Absorb the vibrant landscape by hiking the Carpathians, relax on Bulgaria's Black Sea coast, or experience the kaleidoscope of colours in the Bucovina Monasteries; all with your trusted travel companion. Get to the heart of Romania and Bulgaria and begin your journey now! Looking for more extensive coverage? Check out Lonely Planet's Eastern Europe guide for a comprehensive look at all the region has to offer.
About Lonely Planet: Started in , Lonely Planet has become the world's leading travel guide publisher with guidebooks to every destination on the planet, as well as an award-winning website, a suite of mobile and digital travel products, and a dedicated traveller community. Lonely Planet's mission is to enable curious travellers to experience the world and to truly get to the heart of the places they find themselves in. Get A Copy.
More Details Other Editions 6. Friend Reviews. To see what your friends thought of this book, please sign up. Lists with This Book. Community Reviews. Showing Average rating 3. Rating details. More filters. Sort order. Feb 25, Sara rated it it was ok.
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I haven't used one of these things since they were paper and still largely inaccurate--that poor taxi driver in… This thing, however, is both inaccessible and unnavigable: a guide to reading the guide and no table of contents. Instead, you click one of three options and it zaps you to another unnavigable chunk of the book. It's a bit like being Jonathan Harker, lumbering around on a tortuous mountain path in the middle of the night while your driver continually stops to tend mysterious blue I haven't used one of these things since they were paper and still largely inaccurate--that poor taxi driver in… This thing, however, is both inaccessible and unnavigable: a guide to reading the guide and no table of contents.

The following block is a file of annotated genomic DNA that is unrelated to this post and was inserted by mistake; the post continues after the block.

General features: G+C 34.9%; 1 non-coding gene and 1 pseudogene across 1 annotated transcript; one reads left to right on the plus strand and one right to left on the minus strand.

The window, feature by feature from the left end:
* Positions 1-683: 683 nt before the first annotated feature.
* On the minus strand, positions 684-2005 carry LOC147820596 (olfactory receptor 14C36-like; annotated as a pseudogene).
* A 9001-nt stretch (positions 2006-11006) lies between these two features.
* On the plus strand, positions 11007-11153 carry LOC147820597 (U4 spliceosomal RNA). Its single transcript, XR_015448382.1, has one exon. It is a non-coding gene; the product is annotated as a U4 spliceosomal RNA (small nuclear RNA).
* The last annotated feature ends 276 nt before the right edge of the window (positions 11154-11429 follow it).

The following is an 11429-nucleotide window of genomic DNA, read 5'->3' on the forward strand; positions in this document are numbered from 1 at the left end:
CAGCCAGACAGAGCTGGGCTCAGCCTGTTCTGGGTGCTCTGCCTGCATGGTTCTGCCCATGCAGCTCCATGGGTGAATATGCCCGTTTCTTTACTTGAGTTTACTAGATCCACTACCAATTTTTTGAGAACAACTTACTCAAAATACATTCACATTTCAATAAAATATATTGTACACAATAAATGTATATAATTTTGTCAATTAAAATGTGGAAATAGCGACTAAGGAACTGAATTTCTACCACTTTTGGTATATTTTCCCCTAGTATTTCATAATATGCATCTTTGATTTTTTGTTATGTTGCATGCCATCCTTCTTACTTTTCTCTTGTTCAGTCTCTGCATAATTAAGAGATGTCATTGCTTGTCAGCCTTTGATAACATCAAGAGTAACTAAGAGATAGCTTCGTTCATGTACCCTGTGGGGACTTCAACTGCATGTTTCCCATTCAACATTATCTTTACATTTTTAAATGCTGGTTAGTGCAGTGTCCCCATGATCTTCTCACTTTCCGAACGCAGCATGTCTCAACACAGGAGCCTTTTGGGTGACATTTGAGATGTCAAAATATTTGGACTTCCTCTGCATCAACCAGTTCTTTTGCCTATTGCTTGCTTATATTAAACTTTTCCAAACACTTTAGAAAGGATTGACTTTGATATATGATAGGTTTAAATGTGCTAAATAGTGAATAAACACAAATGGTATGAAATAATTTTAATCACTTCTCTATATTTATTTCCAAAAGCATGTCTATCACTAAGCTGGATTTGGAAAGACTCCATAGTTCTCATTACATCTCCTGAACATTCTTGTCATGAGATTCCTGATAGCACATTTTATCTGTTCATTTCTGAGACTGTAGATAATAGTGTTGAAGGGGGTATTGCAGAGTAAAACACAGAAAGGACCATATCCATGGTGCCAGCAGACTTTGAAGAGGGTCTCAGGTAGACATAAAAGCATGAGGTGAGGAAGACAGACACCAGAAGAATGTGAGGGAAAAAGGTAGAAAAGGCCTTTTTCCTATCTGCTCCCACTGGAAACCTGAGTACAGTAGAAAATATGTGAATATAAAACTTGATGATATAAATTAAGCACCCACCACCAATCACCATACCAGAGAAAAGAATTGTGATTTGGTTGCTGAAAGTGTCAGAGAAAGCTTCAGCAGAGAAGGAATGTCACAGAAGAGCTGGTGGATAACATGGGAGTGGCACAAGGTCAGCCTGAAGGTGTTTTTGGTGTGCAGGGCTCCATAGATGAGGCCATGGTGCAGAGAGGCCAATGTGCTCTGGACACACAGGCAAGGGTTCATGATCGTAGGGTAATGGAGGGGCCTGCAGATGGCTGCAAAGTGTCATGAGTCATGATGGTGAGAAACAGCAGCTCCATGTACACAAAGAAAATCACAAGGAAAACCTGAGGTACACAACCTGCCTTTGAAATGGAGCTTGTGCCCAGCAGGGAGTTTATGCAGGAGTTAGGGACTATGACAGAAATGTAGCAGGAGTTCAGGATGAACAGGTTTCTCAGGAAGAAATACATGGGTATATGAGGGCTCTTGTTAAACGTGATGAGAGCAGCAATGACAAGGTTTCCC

It's a bit like being Jonathan Harker, lumbering around on a tortuous mountain path in the middle of the night while your driver continually stops to tend mysterious blue flames. About Lonely Planet: Since , Lonely Planet has become the world's leading travel media company with guidebooks to every destination, an award-winning website, mobile and digital travel products, and a dedicated traveller community.
Lonely Planet covers must-see spots but also enables curious travellers to get off beaten paths to understand more of the culture of the places in which they find themselves. The world awaits! It's on everyone's bookshelves; it's in every traveller's hands. It's on mobile phones. It's on the Internet. It's everywhere, and it's telling entire generations of people how to travel the world. Aug 24, Jasmine rated it really liked it. I just finished a three week trip in Romania and Bulgaria and used the ebook of this while planning the trip and while travelling.